Suburban schools very aware of sun threat

2013-09-20 00:00

KZN’S suburban schools are very aware of the danger of sunburn or over exposure to the sun, and most schools in KwaZulu-Natal have rules in place to prevent primary school children from becoming victims.

Carol Lottering, principal of Manor Gardens Primary School, said: “We believe that it is important to educate the children about protection from too much exposure to the intense South African sun and the high UV rays. A white sunhat is therefore a compulsory item of the school uniform to be worn outdoors, and we enforce a ‘no hat, no play’ policy during breaks, especially during the first and fourth terms, when the sun’s UV levels are at their highest.

“The children have the option to wear a rash vest over their swimming costumes and the option to wear a swim suit instead of a swimming costume during swimming lessons, to reduce the amount of skin exposed.

Lottering added that parents and children are reminded to use sunscreen before leaving home on days when there are sporting activities, or when the children will be travelling away on an educational excursion. She said: “Our motto is: ‘slip, slop, slap’, which is that the children slip on clothing, slop on sunscreen and slap on a hat.”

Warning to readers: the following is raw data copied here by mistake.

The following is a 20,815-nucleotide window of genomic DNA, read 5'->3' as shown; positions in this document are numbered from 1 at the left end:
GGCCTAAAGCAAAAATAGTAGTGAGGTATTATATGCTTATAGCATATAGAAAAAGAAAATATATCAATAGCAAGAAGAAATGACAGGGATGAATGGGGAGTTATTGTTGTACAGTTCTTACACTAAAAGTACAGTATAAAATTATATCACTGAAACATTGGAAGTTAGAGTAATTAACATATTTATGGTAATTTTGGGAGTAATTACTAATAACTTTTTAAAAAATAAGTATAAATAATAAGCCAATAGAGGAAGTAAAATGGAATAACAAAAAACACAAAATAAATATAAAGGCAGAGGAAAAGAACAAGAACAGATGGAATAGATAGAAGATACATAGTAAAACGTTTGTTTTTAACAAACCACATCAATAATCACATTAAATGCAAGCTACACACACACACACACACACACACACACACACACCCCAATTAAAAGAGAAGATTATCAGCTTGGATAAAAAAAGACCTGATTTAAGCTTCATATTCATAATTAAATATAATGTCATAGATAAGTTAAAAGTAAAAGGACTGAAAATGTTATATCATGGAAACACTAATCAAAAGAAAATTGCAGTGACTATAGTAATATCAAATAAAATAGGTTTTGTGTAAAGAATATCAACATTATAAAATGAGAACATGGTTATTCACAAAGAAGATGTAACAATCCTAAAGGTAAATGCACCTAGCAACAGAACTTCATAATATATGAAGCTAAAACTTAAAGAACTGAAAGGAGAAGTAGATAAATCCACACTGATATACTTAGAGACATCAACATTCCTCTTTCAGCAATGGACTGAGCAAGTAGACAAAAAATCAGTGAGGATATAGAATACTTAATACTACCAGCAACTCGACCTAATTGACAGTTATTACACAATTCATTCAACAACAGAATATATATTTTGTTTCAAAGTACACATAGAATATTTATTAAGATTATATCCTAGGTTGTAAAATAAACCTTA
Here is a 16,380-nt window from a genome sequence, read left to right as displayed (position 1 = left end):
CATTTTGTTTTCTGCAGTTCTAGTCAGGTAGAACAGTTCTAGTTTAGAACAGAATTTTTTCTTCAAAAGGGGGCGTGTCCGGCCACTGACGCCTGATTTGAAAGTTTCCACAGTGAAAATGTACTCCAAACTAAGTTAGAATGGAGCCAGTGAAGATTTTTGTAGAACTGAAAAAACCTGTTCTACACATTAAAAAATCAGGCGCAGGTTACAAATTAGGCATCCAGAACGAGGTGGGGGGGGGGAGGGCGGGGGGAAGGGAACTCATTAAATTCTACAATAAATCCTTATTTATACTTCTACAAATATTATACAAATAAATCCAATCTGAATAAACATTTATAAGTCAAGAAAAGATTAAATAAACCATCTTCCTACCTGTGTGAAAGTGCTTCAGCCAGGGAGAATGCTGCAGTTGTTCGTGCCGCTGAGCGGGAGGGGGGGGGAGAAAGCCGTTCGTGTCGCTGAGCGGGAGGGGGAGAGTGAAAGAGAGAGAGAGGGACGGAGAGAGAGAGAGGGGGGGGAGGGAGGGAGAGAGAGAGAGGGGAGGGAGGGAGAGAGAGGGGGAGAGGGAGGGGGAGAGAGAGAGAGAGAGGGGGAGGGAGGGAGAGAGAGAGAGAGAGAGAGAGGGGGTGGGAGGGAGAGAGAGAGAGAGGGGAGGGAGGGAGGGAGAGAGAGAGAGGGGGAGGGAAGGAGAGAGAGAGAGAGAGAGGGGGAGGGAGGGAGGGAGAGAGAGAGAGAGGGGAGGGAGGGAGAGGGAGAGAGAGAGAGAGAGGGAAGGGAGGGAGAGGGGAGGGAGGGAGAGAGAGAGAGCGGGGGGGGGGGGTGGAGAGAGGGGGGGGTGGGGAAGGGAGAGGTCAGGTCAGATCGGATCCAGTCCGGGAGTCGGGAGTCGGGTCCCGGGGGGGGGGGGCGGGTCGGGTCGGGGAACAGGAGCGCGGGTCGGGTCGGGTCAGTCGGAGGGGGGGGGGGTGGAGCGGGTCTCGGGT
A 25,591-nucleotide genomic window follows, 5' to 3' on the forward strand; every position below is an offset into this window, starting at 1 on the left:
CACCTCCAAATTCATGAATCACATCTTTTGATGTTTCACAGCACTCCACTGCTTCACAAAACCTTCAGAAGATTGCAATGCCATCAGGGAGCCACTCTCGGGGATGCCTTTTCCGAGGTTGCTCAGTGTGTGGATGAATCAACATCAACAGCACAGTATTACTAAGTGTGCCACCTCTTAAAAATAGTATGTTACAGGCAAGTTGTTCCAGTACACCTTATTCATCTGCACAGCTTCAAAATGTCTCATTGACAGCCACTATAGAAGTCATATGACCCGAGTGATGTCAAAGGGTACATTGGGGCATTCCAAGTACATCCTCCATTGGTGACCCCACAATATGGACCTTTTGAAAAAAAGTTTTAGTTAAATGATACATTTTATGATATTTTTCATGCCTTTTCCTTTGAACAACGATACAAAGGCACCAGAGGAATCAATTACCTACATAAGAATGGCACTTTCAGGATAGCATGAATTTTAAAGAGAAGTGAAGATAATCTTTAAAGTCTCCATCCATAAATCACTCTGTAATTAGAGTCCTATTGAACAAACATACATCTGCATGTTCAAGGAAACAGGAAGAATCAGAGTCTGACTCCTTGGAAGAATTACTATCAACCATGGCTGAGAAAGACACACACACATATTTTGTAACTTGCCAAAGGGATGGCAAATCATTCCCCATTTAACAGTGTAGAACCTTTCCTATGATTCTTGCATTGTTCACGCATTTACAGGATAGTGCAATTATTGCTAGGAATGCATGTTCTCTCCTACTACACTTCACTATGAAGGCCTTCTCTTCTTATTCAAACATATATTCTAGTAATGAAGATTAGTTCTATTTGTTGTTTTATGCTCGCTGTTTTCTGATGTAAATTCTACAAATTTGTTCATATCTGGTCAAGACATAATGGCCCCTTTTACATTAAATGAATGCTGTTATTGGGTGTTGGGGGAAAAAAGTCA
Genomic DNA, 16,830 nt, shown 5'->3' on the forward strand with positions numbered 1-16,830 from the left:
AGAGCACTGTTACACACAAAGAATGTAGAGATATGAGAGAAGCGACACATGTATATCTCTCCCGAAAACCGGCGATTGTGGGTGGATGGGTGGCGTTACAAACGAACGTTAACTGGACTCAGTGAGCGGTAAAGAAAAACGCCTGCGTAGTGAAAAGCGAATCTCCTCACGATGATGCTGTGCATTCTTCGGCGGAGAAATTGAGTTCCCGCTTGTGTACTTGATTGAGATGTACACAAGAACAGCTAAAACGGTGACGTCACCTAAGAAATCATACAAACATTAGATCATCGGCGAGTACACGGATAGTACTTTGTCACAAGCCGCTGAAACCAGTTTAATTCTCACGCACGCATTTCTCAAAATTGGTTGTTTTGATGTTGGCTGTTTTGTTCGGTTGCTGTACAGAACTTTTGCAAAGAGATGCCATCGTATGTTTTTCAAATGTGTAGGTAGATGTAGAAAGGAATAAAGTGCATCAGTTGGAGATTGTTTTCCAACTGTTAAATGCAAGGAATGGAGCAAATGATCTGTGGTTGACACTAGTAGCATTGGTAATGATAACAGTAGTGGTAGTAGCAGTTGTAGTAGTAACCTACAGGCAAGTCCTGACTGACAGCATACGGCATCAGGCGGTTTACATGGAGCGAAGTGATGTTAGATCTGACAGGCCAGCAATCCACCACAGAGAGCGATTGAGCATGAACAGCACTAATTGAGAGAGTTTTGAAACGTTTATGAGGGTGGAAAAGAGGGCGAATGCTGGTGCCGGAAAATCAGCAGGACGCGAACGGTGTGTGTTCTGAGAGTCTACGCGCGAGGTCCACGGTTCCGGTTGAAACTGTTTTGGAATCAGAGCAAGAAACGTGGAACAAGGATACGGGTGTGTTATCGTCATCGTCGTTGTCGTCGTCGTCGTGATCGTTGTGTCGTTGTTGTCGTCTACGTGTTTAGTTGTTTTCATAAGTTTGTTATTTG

Cordwalles spokesperson Ruth Forder said they also have a no hat, no play rule. She said that each class teacher is given a bottle of sunscreen to apply to those children who did not have sunscreen applied at home. The children have access to water fountains around the school to keep hydrated and the school has a policy to cancel sports activities when the temperatures reach extreme levels.

Durban’s Morningside Primary incorporates a wide-brimmed hat and a peak in its uniform, but wearing the hat is optional. Principal Des Friedrichs said the parents and children are reminded regularly of the need to apply sunscreen, particularly during swimming and P.E. lessons. The school has a large number of shady trees, and a water fountain is also situated on the sports field. Like other schools, it cancels sports fixtures when the weather is extremely hot. The school has air conditioning to help the pupils cope with the humid weather conditions in summer.

The Witness contacted two township schools that did not respond by the time this story was published.


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